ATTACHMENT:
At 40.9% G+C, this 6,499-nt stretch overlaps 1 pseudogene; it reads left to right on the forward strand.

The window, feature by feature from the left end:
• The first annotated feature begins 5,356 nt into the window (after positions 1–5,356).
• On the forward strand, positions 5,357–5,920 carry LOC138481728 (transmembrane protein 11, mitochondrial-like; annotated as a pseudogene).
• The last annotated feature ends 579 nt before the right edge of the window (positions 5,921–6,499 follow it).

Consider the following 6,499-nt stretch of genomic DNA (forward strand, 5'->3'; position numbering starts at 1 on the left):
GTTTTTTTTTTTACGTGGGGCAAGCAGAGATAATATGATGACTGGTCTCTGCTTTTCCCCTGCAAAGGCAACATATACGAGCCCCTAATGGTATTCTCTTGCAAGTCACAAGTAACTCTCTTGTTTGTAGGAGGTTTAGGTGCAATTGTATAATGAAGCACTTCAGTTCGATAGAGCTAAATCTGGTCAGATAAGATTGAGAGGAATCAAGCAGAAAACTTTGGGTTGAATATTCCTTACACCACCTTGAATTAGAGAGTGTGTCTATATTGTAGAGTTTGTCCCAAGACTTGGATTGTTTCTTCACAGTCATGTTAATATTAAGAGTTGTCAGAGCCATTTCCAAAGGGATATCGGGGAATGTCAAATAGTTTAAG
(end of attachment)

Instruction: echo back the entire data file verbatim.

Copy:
At 40.9% G+C, this 6,499-nt stretch overlaps 1 pseudogene; it reads left to right on the forward strand.

The window, feature by feature from the left end:
• The first annotated feature begins 5,356 nt into the window (after positions 1–5,356).
• On the forward strand, positions 5,357–5,920 carry LOC138481728 (transmembrane protein 11, mitochondrial-like; annotated as a pseudogene).
• The last annotated feature ends 579 nt before the right edge of the window (positions 5,921–6,499 follow it).

Consider the following 6,499-nt stretch of genomic DNA (forward strand, 5'->3'; position numbering starts at 1 on the left):
GTTTTTTTTTTTACGTGGGGCAAGCAGAGATAATATGATGACTGGTCTCTGCTTTTCCCCTGCAAAGGCAACATATACGAGCCCCTAATGGTATTCTCTTGCAAGTCACAAGTAACTCTCTTGTTTGTAGGAGGTTTAGGTGCAATTGTATAATGAAGCACTTCAGTTCGATAGAGCTAAATCTGGTCAGATAAGATTGAGAGGAATCAAGCAGAAAACTTTGGGTTGAATATTCCTTACACCACCTTGAATTAGAGAGTGTGTCTATATTGTAGAGTTTGTCCCAAGACTTGGATTGTTTCTTCACAGTCATGTTAATATTAAGAGTTGTCAGAGCCATTTCCAAAGGGATATCGGGGAATGTCAAATAGTTTAAG